Thursday 21 September 2017

My four-year-old is obsessed with food from time she wakes

Some children are obsessed with food
Some children are obsessed with food
David Coleman

David Coleman

I have a four-year-old girl. She is a very pretty, bright chatty little person. However, it seems her life revolves around food.

Sometimes we feel it's all she cares about. From the moment she wakes she gets excited about food. For example, she loves going to her nanny's because she gets extra helpings of milk and bread. At home, she gets annoyed or really distressed if she can't get more food, even if she had a large dinner. It can be heart-breaking. She has an insatiable appetite. Could you give us some advice as we are at our wits end?

DAVID: A lot of the queries I get about food are about children who restrict their eating or who are picky and fussy about what they eat. I get asked less often about children who have, as you describe, an "insatiable appetite".

I presume that part of your monitoring of your daughter has been to check that her health is good and that things like her height and weight are within the norms for her age.

Even if she is healthy, we can still be worried if children don't seem to have the capacity to regulate their eating. We all aim to help our children have a balanced approach to food and nutrition, so we can panic if things seem unbalanced.

If you do get concerned about over-eating, or insatiable appetites, the most common response of most parents is to then try to restrict their child's food intake in various ways.

In practice, this may mean that such children often get told "no" when they look for snacks, for larger portions or if they want second helpings.

Of course, the message that any child is likely to get from such restrictions is that they cannot be trusted with food. Indeed, they may actually develop anxieties about food that can increase their eating rather than reduce it to a balanced level.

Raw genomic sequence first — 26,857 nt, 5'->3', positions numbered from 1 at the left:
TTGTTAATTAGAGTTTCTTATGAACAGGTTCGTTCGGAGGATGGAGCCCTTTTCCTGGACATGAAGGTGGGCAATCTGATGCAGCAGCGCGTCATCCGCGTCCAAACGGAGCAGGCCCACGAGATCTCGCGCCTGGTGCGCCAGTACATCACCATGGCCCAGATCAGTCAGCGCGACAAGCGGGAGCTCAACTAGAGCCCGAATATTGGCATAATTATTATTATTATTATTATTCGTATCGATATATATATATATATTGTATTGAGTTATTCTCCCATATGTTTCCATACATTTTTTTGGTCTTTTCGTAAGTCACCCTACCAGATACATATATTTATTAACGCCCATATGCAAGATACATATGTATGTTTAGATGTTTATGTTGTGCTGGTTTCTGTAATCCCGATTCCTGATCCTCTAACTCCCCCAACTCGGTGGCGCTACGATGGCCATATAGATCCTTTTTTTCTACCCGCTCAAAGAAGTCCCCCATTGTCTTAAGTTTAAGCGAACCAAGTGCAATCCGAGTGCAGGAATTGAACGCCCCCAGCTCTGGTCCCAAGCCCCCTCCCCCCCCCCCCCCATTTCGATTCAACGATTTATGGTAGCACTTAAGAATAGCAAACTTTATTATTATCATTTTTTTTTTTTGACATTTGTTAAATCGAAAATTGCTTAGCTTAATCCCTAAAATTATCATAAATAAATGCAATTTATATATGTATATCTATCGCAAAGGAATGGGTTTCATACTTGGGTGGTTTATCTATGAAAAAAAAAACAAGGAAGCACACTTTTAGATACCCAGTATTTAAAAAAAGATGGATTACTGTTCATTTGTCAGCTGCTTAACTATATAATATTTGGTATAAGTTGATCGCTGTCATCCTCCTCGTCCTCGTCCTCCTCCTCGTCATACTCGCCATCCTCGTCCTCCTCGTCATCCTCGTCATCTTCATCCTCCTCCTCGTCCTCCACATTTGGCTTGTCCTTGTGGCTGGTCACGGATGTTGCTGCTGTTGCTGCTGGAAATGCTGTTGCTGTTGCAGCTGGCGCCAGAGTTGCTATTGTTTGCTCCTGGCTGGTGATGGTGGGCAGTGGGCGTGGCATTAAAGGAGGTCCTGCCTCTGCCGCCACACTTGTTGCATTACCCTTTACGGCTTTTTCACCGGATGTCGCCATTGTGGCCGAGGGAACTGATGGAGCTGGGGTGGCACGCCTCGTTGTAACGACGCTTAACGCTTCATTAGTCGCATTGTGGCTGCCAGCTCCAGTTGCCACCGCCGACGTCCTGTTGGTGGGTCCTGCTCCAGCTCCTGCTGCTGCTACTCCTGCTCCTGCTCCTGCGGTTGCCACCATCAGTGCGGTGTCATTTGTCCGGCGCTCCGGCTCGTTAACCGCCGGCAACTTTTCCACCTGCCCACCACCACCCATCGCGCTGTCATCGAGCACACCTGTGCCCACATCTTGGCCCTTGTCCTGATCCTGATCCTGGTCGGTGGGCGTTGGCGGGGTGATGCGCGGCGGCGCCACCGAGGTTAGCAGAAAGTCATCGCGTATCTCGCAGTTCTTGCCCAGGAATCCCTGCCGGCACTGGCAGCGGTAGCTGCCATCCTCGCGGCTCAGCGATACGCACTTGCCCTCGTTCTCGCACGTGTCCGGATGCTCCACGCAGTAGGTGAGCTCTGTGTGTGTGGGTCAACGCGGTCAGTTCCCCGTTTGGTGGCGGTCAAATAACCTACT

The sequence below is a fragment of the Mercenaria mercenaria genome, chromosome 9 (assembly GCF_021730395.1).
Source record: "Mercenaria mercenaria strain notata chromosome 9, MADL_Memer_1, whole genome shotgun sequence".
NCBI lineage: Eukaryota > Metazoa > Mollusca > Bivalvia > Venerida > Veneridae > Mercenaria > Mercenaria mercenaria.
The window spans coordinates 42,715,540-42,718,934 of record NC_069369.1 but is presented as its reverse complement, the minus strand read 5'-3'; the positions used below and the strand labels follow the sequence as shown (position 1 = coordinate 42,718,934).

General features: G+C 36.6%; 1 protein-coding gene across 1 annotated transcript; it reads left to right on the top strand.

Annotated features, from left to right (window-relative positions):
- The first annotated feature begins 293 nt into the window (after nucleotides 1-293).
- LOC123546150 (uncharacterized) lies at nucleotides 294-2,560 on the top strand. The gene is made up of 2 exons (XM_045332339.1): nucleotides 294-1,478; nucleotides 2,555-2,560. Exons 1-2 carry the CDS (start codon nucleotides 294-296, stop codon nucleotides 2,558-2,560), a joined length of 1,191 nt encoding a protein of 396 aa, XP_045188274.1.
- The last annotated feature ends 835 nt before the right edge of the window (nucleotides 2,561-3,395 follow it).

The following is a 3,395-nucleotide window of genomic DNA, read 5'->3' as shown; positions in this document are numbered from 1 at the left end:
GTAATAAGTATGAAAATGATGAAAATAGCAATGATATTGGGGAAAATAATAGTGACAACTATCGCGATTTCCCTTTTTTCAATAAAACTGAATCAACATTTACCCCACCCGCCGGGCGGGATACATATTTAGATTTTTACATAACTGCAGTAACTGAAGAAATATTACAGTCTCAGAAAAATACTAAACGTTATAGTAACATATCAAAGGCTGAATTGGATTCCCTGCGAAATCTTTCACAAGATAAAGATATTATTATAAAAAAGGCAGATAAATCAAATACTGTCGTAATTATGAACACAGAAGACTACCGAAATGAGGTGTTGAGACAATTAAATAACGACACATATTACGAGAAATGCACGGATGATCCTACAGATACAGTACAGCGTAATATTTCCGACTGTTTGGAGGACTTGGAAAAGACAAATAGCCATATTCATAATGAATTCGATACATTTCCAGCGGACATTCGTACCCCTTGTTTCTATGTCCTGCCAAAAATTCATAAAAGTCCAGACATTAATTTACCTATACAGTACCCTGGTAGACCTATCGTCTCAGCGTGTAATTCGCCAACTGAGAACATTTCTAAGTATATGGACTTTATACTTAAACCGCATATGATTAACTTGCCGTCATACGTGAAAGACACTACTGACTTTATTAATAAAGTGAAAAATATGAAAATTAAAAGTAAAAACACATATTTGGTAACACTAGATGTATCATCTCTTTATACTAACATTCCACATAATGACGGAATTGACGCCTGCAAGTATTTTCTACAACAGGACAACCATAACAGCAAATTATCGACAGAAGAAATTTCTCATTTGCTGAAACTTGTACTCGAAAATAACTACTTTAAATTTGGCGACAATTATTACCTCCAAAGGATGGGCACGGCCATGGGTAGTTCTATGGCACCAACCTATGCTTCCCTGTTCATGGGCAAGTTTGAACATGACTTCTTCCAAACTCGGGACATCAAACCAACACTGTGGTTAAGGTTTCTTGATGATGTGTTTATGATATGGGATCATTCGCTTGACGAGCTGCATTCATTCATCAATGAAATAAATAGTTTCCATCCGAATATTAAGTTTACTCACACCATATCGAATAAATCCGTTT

There are several things you can do to try to rebalance your daughter's eating. In the first instance, plan structured mealtimes, and don't allow nibbling or snacking in between. The more predictable her eating becomes for your daughter the less she is likely to obsess about food.

If your daughter does have this anxiety, that she won't get enough food, then plan to have five meals a day, rather than a more traditional three meals. That way she can begin to depend on there always being food and she can trust that she will be fed.

Also, make sure that she practices "mindful" eating. So, in practical terms, ensure that she sits to a table to eat, takes her time eating and isn't distracted by TV, tablets, books or toys. That way she can pay more heed to the signals from her tummy that she is full.

Allied to this, it is a good idea to eat together as a family. It is important that sharing food and mealtimes as a social thing, rather than simply the consumption of calories. It will also allow you to be distracted by eating your own meal such that you don't hover around, trying to control hers.